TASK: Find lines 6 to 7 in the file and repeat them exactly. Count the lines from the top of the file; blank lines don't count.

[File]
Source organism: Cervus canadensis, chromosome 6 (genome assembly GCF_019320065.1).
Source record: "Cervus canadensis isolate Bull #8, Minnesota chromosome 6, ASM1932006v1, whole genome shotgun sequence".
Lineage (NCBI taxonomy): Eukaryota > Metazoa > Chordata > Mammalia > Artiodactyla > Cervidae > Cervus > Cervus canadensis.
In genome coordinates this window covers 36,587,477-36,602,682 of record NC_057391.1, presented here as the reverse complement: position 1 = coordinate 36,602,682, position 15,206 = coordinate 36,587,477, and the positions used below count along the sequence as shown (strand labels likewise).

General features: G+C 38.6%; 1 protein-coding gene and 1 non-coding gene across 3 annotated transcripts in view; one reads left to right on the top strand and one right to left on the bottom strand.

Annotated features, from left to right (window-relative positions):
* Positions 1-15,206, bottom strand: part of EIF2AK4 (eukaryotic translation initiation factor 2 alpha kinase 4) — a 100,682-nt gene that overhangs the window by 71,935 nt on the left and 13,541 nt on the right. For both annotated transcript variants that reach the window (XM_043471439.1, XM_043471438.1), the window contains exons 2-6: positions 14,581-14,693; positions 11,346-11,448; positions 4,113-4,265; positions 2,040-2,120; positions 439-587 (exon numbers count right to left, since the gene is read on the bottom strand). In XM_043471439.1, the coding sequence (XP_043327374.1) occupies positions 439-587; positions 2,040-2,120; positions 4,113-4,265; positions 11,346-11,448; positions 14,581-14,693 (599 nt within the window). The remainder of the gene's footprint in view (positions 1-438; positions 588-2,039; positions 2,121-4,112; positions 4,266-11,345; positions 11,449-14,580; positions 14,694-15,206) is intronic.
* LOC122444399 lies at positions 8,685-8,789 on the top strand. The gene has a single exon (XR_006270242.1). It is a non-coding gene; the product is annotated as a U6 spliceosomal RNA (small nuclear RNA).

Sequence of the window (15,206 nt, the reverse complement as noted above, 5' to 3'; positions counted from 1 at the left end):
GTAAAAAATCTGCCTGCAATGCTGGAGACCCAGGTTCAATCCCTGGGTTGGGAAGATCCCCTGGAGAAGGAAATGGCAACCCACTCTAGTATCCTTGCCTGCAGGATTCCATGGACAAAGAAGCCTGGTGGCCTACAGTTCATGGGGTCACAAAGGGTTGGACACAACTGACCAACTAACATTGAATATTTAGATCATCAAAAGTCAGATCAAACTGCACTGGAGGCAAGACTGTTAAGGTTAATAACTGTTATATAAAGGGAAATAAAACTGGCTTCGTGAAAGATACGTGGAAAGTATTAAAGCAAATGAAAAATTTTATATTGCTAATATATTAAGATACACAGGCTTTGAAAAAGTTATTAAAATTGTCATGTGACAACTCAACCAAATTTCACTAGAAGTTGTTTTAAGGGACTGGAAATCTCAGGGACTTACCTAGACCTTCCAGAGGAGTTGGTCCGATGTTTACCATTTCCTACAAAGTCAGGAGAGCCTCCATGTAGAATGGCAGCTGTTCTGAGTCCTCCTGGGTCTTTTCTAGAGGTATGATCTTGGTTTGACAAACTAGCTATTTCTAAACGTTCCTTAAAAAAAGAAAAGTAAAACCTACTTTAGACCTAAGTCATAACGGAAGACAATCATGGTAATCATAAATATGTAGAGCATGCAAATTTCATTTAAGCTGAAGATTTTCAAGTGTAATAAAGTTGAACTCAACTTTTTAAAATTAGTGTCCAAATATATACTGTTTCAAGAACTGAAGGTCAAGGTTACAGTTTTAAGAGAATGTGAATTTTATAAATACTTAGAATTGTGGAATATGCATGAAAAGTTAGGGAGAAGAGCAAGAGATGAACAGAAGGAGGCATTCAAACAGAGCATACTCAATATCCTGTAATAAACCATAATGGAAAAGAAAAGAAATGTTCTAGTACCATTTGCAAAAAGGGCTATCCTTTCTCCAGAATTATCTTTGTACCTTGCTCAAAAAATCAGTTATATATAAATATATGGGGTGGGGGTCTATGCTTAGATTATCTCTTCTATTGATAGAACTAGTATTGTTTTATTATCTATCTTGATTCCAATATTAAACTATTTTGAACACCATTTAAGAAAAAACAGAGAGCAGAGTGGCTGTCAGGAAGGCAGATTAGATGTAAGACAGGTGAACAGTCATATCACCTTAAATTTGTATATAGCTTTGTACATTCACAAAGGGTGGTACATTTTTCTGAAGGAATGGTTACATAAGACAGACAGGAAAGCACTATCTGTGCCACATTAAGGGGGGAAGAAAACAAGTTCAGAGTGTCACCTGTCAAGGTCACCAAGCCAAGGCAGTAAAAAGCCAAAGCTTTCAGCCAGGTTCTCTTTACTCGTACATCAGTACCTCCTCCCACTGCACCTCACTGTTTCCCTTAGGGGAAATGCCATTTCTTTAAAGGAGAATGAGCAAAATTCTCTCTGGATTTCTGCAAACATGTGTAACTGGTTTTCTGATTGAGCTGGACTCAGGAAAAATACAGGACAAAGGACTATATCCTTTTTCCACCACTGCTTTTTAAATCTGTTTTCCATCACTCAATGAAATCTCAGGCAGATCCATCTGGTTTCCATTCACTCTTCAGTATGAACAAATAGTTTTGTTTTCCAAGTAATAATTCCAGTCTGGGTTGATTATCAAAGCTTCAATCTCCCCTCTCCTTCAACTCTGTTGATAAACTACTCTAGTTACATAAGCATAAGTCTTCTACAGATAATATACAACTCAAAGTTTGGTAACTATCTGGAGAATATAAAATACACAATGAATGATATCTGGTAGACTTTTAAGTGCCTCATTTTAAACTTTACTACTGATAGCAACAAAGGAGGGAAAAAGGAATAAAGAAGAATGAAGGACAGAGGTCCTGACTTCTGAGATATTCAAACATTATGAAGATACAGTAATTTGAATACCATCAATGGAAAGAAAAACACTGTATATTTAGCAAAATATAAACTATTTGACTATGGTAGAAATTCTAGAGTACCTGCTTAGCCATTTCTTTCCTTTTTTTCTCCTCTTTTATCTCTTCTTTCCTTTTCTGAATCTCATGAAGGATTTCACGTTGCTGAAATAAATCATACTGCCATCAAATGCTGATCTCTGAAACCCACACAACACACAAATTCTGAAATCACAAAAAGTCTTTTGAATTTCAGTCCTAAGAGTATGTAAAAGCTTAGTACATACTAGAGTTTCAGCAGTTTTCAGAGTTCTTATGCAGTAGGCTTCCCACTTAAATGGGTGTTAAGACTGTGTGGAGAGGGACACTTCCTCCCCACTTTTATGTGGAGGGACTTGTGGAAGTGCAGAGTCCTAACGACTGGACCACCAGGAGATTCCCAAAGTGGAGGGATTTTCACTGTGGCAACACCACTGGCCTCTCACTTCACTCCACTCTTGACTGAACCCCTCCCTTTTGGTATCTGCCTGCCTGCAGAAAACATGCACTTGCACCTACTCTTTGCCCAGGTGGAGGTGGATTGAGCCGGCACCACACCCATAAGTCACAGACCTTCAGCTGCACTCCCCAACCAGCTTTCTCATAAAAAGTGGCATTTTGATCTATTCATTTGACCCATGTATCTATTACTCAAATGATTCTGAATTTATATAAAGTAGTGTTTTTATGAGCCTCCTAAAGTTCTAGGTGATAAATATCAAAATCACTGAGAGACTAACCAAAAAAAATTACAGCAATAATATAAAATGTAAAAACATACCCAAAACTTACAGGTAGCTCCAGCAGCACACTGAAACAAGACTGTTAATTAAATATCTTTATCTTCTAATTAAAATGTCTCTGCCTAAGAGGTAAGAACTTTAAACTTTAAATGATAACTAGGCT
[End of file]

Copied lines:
Annotated features, from left to right (window-relative positions):
* Positions 1-15,206, bottom strand: part of EIF2AK4 (eukaryotic translation initiation factor 2 alpha kinase 4) — a 100,682-nt gene that overhangs the window by 71,935 nt on the left and 13,541 nt on the right. For both annotated transcript variants that reach the window (XM_043471439.1, XM_043471438.1), the window contains exons 2-6: positions 14,581-14,693; positions 11,346-11,448; positions 4,113-4,265; positions 2,040-2,120; positions 439-587 (exon numbers count right to left, since the gene is read on the bottom strand). In XM_043471439.1, the coding sequence (XP_043327374.1) occupies positions 439-587; positions 2,040-2,120; positions 4,113-4,265; positions 11,346-11,448; positions 14,581-14,693 (599 nt within the window). The remainder of the gene's footprint in view (positions 1-438; positions 588-2,039; positions 2,121-4,112; positions 4,266-11,345; positions 11,449-14,580; positions 14,694-15,206) is intronic.